Four photographs with the same composition, altering the focal length and the aperture as follows:
- Widest focal length, widest aperture (~ f/3.5)
- Widest focal length, aperture between f/11-f/22
- Longest focal length, widest aperture (~ f/4.5-5.6)
- Longest focal length, aperture between f/11-f/22
In the wide angle images, you need to have a primary subject within four feet of the camera. (Generally speaking, in a horizontal image, your primary subject would be shown from their waist to just above their head.) If you don’t, you may not see the full effect of lens expansion and compression. Remember that you need to physically move yourself between the first two and the second two so the primary subject stays the same size in all four images.
Captions count, don’t forget to collect that information while you are making the images.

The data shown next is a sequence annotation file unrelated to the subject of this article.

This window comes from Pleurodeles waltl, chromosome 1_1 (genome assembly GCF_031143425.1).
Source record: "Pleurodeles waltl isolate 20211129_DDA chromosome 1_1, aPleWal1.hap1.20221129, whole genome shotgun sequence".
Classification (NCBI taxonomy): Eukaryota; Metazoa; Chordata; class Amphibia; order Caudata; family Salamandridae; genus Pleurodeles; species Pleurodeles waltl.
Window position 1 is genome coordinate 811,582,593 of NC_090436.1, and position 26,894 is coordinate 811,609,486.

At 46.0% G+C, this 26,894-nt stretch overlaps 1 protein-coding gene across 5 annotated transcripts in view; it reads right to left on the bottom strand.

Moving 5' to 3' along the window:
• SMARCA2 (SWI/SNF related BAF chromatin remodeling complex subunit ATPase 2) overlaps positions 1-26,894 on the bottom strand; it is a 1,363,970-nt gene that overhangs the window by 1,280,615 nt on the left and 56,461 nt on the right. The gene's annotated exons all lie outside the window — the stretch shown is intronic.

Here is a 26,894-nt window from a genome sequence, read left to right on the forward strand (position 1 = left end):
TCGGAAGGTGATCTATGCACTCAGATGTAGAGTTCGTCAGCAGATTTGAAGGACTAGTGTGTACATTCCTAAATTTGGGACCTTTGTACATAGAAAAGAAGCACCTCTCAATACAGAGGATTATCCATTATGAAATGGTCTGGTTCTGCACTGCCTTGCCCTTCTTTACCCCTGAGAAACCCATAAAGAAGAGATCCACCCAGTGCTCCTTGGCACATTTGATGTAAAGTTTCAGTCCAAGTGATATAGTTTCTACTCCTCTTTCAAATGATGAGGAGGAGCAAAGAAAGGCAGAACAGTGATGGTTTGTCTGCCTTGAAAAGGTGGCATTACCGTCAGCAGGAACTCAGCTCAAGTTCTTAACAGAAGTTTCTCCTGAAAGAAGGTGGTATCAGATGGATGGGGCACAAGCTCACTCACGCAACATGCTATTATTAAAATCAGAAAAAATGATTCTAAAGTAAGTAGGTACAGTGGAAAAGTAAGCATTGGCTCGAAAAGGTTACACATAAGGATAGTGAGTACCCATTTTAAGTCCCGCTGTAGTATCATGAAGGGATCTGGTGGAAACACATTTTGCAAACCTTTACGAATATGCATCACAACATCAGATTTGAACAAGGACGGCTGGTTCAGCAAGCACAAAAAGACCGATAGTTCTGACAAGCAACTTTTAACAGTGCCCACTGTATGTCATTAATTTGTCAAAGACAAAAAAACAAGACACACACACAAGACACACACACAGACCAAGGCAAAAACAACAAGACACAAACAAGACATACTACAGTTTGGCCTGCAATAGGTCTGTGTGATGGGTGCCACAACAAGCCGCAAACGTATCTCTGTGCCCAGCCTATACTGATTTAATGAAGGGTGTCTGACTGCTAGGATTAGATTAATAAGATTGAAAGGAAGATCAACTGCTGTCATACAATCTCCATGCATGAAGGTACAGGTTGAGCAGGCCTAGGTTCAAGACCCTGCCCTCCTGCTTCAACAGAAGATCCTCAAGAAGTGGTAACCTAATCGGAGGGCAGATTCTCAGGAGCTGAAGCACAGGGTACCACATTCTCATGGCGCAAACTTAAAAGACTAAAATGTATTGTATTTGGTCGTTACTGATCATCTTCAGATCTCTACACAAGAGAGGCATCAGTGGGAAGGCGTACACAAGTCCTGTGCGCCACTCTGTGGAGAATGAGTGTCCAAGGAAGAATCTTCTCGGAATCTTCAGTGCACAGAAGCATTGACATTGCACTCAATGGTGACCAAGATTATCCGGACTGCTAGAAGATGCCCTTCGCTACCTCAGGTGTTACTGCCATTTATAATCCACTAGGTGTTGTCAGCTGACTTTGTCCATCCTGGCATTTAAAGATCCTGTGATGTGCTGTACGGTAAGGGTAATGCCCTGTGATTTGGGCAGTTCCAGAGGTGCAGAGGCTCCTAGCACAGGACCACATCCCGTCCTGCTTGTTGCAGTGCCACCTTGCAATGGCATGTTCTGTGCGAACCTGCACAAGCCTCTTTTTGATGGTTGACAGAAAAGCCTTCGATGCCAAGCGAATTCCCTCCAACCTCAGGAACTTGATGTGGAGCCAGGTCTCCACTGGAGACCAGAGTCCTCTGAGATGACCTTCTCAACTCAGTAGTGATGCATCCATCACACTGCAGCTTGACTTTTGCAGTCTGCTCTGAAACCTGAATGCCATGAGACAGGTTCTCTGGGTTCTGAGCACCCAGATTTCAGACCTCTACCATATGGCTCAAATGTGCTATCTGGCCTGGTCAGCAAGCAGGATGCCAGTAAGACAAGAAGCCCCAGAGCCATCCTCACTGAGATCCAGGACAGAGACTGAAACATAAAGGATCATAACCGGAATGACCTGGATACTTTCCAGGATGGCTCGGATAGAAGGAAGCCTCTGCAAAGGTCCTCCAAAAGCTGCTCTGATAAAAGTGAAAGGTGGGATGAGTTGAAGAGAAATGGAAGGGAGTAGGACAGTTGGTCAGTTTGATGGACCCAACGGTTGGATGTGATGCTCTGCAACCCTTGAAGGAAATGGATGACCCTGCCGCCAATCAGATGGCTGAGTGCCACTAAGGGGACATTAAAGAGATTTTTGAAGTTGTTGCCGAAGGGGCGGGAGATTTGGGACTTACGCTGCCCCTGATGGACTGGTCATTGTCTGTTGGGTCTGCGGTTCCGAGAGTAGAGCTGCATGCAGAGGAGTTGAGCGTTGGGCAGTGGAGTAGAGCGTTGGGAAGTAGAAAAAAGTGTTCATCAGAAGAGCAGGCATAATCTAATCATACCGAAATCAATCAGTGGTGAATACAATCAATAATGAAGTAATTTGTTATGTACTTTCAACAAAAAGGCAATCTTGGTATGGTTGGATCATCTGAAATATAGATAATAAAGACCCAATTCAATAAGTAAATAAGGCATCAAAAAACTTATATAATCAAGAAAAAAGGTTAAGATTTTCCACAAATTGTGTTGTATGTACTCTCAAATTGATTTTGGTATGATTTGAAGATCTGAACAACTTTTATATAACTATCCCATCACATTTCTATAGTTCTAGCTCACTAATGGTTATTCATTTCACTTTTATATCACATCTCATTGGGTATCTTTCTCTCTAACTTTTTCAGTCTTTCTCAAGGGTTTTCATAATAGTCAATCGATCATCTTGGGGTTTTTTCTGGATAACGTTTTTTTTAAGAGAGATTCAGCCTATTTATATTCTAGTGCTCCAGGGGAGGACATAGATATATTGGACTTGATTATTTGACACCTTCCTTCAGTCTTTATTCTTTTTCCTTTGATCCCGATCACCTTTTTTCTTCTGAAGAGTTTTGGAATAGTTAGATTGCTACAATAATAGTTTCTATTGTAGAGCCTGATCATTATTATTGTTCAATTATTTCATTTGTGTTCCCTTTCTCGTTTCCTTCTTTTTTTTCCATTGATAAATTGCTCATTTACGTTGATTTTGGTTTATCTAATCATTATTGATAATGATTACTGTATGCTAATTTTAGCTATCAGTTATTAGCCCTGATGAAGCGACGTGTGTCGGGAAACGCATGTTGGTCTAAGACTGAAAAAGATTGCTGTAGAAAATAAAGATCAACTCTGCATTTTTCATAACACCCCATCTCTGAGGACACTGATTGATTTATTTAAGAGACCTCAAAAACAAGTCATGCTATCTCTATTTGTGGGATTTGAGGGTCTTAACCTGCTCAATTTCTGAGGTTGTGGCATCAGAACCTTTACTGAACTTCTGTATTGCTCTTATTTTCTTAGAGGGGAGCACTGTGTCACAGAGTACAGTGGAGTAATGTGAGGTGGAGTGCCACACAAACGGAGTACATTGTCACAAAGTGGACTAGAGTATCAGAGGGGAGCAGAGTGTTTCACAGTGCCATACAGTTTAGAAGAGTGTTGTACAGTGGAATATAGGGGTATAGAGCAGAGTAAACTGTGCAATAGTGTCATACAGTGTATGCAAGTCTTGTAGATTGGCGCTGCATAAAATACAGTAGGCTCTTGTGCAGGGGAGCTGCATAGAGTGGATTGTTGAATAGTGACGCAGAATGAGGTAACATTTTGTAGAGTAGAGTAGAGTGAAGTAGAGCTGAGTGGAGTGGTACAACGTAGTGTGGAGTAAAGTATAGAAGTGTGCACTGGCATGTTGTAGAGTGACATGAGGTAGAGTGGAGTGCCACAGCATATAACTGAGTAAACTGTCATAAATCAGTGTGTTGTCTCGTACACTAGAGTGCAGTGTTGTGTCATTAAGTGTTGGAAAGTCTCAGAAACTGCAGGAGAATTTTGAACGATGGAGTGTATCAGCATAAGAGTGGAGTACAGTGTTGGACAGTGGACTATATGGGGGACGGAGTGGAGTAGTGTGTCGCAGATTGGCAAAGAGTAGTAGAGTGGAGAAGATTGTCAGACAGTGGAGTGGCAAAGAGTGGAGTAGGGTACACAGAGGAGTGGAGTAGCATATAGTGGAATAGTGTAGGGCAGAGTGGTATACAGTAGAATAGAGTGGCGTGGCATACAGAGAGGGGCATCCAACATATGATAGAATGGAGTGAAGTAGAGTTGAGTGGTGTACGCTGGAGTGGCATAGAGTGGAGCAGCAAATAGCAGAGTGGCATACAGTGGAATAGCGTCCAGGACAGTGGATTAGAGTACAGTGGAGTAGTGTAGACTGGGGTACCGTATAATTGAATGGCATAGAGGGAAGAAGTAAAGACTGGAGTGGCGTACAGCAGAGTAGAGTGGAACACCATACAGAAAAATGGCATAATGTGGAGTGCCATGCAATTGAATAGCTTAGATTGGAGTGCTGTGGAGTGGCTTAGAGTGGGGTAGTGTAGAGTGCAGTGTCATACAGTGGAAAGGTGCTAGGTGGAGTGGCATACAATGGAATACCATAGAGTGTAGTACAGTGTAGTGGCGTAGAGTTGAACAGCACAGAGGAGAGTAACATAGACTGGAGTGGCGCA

Due on eLC as a compressed (zipped) file by 12 noon on Friday, September 29. Full resolution (no need to run through the resizing routine), full captions and the captions will be identical on all four.
If you’re still struggling with the effects of aperture and shutter speed, take a look at this Canon simulator – you can play with ISO, aperture and shutter speed to see the effects.
I have another podcast I’d like you to listen to, this one from Rob Rosenthal’s HowSound series. Rosenthal works for Transom, an organization dedicated to making better radio stories. He travels around the country doing week-long workshops that are insanely good – we’ve hosted them twice and, hopefully, will again next summer.
He is brilliant and comical and self-deprecating and insightful … I’m a fanboy, I’ll admit it.
He reached out to ask podcaster Ashley Ahern an uncomfortable question – about her appearance. Go listen.
And if you’re interested in audio storytelling, from public radio to podcasting, Transom.org is the place to start. The tutorials, the gear reviews and Rosenthal’s HowSound podcast are musts as you move forward.
Questions? Send them along, as always.